Thursday, February 12, 2009

Lee's Summit - Made the 2009 BusinessWeek's List of Best Places To Raise Your Kids?

In case you haven't heard, Lee's Summit has been named to the list of top towns for 2009 to raise your kids by NewsWeek. They rated towns on the following criteria: "towns with at least 50,000 residents and a median family income between $40,000 and $100,000. We then narrowed the list of towns using the following weighted criteria: school performance; number of schools; household expenditures; crime rates; air quality; job growth; family income; museums, parks, theaters, and other amenities; and diversity. We weighted school performance and safety most heavily, but also gave strong weight to amenities and affordability".

1 comment:

faceofautism said...

This information is misleading and it not completely accurate. If you have a child with special needs, Lee's Summit doesn't really offer much.

Lee's Summit has been blessed with a high population of children that are high achievers. We live in an affluent suburb with the highest tax levy in the metro area. We have parents that are professionals and children that have access to many amenities that allow them to reach their potential.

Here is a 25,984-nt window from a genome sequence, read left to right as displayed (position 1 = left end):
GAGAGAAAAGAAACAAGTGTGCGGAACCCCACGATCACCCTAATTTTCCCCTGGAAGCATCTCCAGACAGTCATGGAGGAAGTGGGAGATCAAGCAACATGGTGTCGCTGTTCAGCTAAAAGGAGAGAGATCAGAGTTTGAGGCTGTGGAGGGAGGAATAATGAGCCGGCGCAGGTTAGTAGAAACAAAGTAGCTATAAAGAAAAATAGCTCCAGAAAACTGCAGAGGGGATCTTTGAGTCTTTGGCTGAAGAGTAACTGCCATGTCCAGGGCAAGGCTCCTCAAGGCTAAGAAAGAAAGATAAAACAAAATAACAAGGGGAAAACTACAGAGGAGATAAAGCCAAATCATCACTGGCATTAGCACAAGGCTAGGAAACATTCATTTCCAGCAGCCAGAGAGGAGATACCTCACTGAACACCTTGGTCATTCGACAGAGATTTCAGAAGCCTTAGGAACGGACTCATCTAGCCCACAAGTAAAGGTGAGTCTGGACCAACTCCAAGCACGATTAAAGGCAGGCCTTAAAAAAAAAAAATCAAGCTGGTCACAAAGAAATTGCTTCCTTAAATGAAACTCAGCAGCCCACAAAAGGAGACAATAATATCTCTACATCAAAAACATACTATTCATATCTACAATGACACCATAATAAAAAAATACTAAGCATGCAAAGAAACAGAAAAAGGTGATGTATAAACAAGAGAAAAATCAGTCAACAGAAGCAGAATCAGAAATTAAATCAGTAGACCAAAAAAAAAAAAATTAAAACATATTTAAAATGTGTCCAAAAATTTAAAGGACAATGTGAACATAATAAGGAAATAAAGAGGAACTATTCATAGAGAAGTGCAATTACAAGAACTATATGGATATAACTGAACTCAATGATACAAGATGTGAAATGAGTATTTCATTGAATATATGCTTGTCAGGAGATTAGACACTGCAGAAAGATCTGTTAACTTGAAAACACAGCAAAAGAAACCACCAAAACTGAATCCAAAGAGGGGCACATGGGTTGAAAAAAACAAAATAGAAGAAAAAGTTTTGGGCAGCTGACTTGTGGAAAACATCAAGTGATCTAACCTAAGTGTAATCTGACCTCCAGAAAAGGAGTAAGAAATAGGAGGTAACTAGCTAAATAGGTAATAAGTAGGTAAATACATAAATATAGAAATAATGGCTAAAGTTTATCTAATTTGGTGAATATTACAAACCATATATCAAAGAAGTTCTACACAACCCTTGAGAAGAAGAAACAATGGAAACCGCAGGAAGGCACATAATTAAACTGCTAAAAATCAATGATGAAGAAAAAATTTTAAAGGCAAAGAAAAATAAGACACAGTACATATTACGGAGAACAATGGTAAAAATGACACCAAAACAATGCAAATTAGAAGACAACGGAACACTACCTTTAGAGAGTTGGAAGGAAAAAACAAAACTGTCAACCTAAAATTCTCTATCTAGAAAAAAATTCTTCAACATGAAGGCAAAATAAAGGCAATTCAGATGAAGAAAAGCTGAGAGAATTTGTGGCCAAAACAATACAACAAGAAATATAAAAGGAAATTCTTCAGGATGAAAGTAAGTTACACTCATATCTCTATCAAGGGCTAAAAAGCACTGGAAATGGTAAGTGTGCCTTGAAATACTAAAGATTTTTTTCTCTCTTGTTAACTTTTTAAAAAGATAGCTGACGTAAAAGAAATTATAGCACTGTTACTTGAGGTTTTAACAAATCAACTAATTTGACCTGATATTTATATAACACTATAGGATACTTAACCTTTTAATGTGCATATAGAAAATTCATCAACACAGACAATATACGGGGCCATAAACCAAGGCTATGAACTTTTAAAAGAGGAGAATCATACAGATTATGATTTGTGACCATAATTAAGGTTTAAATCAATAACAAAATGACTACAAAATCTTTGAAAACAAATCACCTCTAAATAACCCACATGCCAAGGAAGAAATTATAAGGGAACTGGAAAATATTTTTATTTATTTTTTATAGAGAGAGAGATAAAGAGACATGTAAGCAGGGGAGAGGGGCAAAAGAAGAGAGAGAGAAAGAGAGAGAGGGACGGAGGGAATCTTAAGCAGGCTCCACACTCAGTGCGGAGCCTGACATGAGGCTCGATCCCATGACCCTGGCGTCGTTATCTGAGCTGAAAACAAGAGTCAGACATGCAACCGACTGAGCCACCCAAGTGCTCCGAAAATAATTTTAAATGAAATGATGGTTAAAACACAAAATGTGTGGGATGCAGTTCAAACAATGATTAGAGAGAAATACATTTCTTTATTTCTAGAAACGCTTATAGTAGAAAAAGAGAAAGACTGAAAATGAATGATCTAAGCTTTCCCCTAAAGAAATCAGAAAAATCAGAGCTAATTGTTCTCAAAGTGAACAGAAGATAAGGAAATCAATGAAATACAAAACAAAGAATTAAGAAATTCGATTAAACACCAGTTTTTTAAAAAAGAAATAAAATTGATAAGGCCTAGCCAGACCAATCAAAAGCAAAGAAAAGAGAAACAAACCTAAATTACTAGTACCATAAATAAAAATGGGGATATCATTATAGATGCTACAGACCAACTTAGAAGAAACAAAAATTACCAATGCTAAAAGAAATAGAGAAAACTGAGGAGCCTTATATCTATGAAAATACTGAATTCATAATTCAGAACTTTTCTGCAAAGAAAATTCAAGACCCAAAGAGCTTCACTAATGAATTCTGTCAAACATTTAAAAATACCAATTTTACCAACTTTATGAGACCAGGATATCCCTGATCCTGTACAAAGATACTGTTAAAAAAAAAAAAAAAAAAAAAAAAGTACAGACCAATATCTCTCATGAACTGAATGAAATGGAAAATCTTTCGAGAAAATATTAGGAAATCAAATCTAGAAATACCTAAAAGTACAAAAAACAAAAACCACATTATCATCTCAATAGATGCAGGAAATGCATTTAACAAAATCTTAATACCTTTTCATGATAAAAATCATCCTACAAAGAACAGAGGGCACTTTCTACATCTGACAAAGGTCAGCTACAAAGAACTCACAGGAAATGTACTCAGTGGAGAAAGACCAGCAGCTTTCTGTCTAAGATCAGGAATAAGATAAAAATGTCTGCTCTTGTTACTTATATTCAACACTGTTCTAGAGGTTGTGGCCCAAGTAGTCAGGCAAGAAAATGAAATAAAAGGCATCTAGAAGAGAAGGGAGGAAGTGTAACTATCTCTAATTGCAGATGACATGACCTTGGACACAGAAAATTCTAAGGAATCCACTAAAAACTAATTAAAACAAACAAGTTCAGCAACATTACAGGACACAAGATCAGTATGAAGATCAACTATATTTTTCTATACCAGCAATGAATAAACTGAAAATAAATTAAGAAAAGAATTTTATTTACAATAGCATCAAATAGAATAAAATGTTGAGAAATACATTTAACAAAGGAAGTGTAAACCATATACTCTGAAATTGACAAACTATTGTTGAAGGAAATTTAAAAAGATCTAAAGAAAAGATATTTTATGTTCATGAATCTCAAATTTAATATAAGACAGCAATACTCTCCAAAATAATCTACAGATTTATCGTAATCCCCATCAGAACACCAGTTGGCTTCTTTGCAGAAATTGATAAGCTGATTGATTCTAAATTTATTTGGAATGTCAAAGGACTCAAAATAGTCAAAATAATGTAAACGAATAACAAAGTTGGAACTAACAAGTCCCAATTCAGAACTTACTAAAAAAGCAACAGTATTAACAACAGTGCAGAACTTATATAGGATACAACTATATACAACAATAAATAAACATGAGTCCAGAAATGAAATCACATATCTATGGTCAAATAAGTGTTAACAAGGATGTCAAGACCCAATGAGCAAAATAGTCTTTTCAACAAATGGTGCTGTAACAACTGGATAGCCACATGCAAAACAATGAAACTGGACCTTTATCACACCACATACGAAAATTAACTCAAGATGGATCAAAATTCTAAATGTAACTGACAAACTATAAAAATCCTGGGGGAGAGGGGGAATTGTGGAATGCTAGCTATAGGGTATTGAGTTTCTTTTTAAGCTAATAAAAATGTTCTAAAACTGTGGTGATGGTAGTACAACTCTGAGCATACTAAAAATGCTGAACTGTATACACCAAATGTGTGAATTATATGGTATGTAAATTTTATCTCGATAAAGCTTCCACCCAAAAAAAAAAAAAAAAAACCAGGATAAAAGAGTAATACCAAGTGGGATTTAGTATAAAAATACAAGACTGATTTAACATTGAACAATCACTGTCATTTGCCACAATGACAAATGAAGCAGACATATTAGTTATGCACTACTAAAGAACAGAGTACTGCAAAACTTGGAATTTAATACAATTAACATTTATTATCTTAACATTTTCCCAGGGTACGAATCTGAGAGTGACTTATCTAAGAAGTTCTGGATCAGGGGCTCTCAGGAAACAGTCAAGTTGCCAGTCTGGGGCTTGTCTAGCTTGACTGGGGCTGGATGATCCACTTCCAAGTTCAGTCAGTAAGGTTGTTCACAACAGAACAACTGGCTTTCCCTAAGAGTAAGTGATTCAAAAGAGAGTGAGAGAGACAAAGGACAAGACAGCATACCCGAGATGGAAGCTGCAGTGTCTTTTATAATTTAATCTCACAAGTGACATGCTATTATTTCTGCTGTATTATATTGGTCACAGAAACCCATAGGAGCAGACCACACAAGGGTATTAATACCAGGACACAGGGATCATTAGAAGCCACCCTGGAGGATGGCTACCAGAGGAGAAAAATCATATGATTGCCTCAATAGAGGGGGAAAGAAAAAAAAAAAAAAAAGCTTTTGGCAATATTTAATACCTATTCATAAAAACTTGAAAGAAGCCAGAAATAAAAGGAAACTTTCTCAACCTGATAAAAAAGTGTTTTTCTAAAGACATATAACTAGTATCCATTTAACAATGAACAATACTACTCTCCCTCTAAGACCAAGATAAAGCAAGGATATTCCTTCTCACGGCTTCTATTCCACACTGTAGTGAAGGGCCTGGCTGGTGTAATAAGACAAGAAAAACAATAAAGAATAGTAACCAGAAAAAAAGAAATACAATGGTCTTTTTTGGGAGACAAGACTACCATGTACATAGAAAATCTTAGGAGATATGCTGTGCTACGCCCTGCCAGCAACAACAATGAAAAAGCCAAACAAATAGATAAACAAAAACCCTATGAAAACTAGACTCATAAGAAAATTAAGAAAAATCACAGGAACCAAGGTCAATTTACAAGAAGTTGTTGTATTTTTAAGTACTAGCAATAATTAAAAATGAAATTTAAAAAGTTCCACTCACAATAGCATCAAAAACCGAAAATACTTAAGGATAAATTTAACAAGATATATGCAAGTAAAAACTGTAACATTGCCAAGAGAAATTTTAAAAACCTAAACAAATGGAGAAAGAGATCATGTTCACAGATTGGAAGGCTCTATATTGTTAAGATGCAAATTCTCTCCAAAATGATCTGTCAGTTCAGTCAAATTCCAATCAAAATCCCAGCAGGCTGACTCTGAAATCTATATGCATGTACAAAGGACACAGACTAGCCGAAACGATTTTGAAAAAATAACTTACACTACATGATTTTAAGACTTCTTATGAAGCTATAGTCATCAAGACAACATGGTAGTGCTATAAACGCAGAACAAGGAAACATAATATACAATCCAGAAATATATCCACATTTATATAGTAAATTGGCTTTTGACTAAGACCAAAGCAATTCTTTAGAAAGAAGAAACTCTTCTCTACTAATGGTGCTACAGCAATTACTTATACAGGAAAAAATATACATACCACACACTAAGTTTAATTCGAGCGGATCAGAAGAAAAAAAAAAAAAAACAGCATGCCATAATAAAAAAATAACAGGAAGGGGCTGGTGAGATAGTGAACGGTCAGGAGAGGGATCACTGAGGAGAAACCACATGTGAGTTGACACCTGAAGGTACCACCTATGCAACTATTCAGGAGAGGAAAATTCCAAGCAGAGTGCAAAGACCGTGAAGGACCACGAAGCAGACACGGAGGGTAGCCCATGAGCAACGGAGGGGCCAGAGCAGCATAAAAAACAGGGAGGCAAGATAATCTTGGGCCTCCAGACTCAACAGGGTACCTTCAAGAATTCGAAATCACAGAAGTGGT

Is it because they go to school in Lee's Summit or does Lee's Summit look good because those kids attend their schools.

If you brought kids from the Kansas City School District out here would they prosper as well? Isn't that the group of students that Lee's Summit is failing? The numbers show that Lee's Summit scores have regressed for black students, free lunch students, and special education students. There is no denying that.

Missouri is one of the worst states in the country for education. Lee's Summit likes to talk about the awards that Missouri gives them. Is it enough to be the best of the worst? I would like to think that we would strive for more than that. Missouri handed out 330 of the same awards across the whole state. Those same districts also were failing black students, free lunch students, and special education students. Can you really claim distinction in performance when the only students that are doing well are the ones that would do well no matter where they went?